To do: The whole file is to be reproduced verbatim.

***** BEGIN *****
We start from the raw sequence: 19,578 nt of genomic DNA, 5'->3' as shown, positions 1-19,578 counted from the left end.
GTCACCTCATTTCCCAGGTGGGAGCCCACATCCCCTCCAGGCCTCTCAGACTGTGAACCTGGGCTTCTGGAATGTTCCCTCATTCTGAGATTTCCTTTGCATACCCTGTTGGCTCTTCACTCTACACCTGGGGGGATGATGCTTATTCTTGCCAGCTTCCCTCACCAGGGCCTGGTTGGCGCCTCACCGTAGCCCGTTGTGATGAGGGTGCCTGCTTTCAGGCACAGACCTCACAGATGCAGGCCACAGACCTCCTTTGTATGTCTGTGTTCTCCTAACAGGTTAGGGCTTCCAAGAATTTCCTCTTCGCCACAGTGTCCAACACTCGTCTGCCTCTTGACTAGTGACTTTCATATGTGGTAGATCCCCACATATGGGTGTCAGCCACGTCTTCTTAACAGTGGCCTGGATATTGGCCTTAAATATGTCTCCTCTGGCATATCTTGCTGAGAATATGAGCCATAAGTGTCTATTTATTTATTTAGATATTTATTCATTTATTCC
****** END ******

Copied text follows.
We start from the raw sequence: 19,578 nt of genomic DNA, 5'->3' as shown, positions 1-19,578 counted from the left end.
GTCACCTCATTTCCCAGGTGGGAGCCCACATCCCCTCCAGGCCTCTCAGACTGTGAACCTGGGCTTCTGGAATGTTCCCTCATTCTGAGATTTCCTTTGCATACCCTGTTGGCTCTTCACTCTACACCTGGGGGGATGATGCTTATTCTTGCCAGCTTCCCTCACCAGGGCCTGGTTGGCGCCTCACCGTAGCCCGTTGTGATGAGGGTGCCTGCTTTCAGGCACAGACCTCACAGATGCAGGCCACAGACCTCCTTTGTATGTCTGTGTTCTCCTAACAGGTTAGGGCTTCCAAGAATTTCCTCTTCGCCACAGTGTCCAACACTCGTCTGCCTCTTGACTAGTGACTTTCATATGTGGTAGATCCCCACATATGGGTGTCAGCCACGTCTTCTTAACAGTGGCCTGGATATTGGCCTTAAATATGTCTCCTCTGGCATATCTTGCTGAGAATATGAGCCATAAGTGTCTATTTATTTATTTAGATATTTATTCATTTATTCC